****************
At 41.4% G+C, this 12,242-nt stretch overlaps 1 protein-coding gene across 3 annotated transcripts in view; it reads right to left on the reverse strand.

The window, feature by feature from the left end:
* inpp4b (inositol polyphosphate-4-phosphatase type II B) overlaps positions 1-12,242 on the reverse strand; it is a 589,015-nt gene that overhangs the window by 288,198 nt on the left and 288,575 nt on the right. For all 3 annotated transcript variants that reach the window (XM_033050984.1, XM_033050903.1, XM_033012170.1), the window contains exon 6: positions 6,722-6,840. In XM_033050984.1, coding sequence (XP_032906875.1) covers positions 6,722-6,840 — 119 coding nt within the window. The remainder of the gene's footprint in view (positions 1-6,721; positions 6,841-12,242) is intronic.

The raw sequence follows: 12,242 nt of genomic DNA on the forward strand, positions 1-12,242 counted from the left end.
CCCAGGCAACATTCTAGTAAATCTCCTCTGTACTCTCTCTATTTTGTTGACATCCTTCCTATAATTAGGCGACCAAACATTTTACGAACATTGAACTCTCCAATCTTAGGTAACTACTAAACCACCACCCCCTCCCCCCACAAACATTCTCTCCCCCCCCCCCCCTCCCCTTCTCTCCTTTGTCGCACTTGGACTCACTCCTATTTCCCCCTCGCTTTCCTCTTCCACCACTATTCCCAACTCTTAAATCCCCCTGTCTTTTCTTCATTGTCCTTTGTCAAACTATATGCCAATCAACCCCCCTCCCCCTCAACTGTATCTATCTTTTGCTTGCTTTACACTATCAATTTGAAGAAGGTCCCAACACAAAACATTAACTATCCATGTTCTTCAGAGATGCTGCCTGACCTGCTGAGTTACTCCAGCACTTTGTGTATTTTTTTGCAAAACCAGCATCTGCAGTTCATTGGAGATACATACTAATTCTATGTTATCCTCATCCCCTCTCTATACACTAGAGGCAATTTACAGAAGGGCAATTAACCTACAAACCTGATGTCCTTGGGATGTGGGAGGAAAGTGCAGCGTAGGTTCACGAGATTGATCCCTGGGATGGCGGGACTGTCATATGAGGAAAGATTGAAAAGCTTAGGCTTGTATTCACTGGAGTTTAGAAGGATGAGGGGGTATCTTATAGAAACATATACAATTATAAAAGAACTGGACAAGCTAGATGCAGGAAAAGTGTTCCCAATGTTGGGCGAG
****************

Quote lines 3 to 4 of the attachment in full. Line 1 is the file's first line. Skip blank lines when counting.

* inpp4b (inositol polyphosphate-4-phosphatase type II B) overlaps positions 1-12,242 on the reverse strand; it is a 589,015-nt gene that overhangs the window by 288,198 nt on the left and 288,575 nt on the right. For all 3 annotated transcript variants that reach the window (XM_033050984.1, XM_033050903.1, XM_033012170.1), the window contains exon 6: positions 6,722-6,840. In XM_033050984.1, coding sequence (XP_032906875.1) covers positions 6,722-6,840 — 119 coding nt within the window. The remainder of the gene's footprint in view (positions 1-6,721; positions 6,841-12,242) is intronic.

The raw sequence follows: 12,242 nt of genomic DNA on the forward strand, positions 1-12,242 counted from the left end.